Rights groups in California announced Wednesday they would challenge the legality of a newly-passed constitutional amendment that yanks back on the right of gays and lesbians to marry in the state.

Tuesday's passage of Proposition 8 was challenged Wednesday by the American Civil Liberties Union, Lambda Legal and the National Center for Lesbian Rights, who filed a writ petition before the California Supreme Court asking for the amendment to be invalidated.

Gays and lesbians had been marrying at breakneck speeds in California since its Supreme Court had overruled a 2000 voter-approved gay marriage ban. An estimated 18,000 gay couples had tied the knot since the court's May ruling which declared the gay marriage ban unconstitutional.

But gay marriage backers were heartbroken Tuesday when California voters approved the amendment that unties their bonds even as Senator Barack Obama – a gay-affirming candidate – was being elected president.

Voters in Arizona and Florida also approved similar constitutional amendments to ban gay marriage. But in Connecticut, a voter initiative that would force a constitutional convention to discuss altering the constitution to ban gay marriage was unsuccessful. Officials in the state said they would begin satisfying a Connecticut Supreme Court ruling granting gays and lesbians the right to marry on November 12.

Rights groups in California argue the gay marriage ban is invalid because it alters the constitution's “core commitment to equality for everyone by eliminating a fundamental right from just one group, lesbian and gay Californians.”

“If the voters approved an initiative that took the right to free speech away from women, but not from men, everyone would agree that such a measure conflicts with the basic ideals of equality enshrined in our constitution,” Jenny Pizer, a staff attorney with Lambda Legal, said in a statement announcing the challenge.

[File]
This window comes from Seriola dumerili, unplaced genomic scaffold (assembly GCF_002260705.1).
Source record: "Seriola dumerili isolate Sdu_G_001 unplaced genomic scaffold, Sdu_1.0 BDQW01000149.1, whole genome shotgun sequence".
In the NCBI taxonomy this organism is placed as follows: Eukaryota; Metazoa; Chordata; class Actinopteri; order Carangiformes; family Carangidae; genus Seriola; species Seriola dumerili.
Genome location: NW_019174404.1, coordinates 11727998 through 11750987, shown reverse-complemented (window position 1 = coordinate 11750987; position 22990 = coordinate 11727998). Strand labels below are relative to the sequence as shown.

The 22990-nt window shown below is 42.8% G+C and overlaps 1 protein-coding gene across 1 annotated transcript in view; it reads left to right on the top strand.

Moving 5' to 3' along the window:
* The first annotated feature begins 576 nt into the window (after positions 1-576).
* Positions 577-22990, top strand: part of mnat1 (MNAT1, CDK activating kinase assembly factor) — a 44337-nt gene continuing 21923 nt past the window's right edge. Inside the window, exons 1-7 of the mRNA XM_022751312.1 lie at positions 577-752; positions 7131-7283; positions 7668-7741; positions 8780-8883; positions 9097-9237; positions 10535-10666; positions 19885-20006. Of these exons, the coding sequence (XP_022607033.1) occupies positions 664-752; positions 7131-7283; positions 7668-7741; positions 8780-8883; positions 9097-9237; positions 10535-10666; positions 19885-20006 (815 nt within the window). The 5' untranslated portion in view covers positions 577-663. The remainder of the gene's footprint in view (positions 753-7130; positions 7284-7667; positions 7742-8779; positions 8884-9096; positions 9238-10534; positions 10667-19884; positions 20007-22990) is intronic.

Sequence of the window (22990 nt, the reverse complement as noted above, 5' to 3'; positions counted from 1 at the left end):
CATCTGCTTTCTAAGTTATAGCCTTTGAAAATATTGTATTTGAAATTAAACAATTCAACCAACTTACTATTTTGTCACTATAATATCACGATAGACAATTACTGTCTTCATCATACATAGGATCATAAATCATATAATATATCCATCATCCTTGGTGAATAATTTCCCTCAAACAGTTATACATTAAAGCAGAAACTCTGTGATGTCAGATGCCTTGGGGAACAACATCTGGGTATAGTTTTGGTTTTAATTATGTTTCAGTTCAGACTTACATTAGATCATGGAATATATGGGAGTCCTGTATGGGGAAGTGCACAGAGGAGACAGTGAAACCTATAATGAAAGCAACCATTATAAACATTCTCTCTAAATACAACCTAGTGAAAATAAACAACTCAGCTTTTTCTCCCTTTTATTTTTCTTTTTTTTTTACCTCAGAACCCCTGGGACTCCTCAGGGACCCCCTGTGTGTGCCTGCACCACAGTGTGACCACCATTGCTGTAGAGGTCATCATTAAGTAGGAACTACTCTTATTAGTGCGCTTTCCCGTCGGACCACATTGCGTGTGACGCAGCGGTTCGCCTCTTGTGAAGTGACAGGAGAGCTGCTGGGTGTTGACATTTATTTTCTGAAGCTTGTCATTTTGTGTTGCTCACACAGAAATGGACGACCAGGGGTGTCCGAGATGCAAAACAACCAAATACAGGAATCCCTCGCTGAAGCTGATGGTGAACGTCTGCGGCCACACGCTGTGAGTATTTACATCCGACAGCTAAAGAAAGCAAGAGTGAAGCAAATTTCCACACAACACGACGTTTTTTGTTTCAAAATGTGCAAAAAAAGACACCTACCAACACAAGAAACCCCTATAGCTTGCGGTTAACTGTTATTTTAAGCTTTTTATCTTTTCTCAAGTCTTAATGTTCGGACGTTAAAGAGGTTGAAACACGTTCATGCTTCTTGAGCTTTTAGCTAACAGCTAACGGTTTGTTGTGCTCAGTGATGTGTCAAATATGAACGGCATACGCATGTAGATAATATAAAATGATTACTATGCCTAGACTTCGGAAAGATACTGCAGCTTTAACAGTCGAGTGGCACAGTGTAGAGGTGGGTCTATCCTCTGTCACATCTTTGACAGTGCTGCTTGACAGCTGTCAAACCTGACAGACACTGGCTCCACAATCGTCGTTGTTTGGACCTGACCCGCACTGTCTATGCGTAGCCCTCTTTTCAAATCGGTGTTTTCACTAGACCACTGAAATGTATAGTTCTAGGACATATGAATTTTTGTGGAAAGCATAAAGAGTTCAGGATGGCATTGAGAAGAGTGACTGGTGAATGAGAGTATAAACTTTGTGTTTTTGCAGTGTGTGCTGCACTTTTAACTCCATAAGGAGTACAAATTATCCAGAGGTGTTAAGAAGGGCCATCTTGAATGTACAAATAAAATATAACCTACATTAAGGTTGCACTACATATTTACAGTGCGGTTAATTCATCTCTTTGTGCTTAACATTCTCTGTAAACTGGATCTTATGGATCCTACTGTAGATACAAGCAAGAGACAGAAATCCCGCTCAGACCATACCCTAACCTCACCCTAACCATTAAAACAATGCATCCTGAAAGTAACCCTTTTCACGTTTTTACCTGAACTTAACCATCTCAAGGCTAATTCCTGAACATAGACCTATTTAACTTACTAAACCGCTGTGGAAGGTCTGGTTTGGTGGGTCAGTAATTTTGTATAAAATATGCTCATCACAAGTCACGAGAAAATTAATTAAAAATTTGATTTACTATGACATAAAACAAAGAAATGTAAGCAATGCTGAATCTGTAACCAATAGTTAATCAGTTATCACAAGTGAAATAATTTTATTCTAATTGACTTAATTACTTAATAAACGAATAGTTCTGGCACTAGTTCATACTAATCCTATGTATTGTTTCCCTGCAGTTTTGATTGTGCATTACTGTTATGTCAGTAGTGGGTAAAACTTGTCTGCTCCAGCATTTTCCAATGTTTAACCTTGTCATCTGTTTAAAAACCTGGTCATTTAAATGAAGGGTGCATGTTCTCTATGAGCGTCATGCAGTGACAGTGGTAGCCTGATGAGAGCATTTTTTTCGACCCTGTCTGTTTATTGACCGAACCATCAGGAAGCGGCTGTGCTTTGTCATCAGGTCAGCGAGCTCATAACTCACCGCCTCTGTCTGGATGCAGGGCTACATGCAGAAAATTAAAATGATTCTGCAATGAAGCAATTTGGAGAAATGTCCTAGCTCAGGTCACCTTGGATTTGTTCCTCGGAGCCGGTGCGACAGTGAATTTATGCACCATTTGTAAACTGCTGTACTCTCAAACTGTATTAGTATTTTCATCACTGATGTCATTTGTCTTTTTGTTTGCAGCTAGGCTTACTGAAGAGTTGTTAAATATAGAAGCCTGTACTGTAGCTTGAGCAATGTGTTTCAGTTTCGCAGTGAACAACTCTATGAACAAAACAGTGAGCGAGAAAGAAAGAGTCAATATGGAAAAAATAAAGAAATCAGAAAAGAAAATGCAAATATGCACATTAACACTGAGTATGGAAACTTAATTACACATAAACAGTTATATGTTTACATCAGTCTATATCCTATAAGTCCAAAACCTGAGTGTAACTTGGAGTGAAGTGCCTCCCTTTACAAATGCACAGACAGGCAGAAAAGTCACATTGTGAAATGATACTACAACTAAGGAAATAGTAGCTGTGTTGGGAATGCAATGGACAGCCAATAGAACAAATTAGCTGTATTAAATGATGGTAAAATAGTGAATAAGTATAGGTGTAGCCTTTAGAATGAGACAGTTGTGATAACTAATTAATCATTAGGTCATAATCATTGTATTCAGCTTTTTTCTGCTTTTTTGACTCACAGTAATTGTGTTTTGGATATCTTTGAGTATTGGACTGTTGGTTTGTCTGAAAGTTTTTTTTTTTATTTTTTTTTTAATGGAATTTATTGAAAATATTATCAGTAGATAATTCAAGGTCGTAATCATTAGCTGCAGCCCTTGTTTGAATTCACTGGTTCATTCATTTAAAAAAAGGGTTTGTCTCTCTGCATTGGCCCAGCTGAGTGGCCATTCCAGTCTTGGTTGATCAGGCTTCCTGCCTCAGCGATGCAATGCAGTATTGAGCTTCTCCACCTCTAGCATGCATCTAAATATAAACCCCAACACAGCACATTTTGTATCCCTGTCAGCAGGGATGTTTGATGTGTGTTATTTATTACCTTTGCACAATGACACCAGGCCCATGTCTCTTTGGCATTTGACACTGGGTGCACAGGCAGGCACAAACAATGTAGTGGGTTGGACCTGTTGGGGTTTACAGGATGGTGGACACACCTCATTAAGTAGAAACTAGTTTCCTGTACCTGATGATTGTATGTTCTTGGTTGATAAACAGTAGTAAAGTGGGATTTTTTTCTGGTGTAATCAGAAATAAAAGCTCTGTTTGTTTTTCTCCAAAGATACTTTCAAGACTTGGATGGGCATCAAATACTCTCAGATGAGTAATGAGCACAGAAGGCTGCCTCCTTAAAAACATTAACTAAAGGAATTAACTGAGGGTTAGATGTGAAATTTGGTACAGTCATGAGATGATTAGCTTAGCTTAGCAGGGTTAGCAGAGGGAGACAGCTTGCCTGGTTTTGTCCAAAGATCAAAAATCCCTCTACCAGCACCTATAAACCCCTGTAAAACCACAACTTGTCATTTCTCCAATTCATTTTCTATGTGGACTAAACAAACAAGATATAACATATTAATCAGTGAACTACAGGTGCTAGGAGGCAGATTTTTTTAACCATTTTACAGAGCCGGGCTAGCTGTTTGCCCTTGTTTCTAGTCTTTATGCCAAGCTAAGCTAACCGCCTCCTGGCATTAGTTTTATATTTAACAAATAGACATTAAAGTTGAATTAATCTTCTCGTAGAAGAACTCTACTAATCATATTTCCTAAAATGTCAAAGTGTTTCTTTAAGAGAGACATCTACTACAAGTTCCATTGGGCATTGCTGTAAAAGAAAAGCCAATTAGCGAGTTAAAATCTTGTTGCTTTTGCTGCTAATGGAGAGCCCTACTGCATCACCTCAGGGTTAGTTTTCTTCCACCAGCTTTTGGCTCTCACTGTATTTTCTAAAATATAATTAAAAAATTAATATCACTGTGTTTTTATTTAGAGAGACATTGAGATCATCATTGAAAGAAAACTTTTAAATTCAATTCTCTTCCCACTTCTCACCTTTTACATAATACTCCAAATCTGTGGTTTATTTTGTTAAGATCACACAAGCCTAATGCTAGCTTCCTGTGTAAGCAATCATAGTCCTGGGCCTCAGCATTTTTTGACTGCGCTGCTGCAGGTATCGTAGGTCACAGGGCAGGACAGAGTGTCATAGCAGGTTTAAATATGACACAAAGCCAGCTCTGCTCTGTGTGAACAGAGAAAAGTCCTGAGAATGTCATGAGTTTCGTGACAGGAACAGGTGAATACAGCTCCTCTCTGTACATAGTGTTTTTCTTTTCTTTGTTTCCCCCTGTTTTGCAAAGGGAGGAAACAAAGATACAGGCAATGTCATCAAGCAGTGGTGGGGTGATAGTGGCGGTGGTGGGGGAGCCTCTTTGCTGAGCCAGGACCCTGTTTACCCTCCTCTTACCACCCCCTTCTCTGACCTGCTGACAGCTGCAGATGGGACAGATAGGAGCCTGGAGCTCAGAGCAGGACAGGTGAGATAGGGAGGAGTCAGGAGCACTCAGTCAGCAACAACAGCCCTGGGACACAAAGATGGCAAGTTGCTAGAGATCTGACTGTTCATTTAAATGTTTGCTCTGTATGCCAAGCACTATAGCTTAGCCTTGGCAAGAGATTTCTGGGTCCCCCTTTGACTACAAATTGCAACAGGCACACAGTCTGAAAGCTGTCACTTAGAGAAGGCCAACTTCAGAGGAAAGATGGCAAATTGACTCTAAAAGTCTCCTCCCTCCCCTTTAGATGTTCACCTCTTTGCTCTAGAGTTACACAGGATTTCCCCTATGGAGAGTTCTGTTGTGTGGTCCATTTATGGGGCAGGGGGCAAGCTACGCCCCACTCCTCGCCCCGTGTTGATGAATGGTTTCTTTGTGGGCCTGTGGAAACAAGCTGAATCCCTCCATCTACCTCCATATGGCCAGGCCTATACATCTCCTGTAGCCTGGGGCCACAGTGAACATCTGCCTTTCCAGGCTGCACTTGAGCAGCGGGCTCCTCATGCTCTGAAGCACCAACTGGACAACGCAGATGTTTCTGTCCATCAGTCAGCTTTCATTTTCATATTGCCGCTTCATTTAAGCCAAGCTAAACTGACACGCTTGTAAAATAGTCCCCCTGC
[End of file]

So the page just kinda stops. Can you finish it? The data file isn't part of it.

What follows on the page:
The rights groups say the gay marriage ban used an improper vehicle – a voter ballot – to alter the constitution. They contend that such a measure is only valid when making superficial changes to the constitution. To change the underlying principles of the constitution, a measure must first be approved by the legislature before being submitted to the voters on a ballot. Proposition 8 radically alters the California constitution by removing rights previously given by the constitution itself, and relied on the voter ballot to accomplish its goal.

“A major purpose of the constitution is to protect minorities from majorities,” said Elizabeth Gill, a staff attorney with the ACLU of Northern California. “Because changing that principle is a fundamental change to the organizing principles of the constitution itself, only the legislature can initiate such revisions to the constitution.”

The rights groups said there is historical precedent for the California Supreme Court to strike down an improper voter initiative. In 1990, a voter-approved initiative that sought to “strip California's courts of their role as independent interpreters of the state's constitution” was overturned by the court.

While California's Attorney General has said the state will honor all legal gay marriage licenses, many believe those marriages are certain to be challenged by gay marriage foes.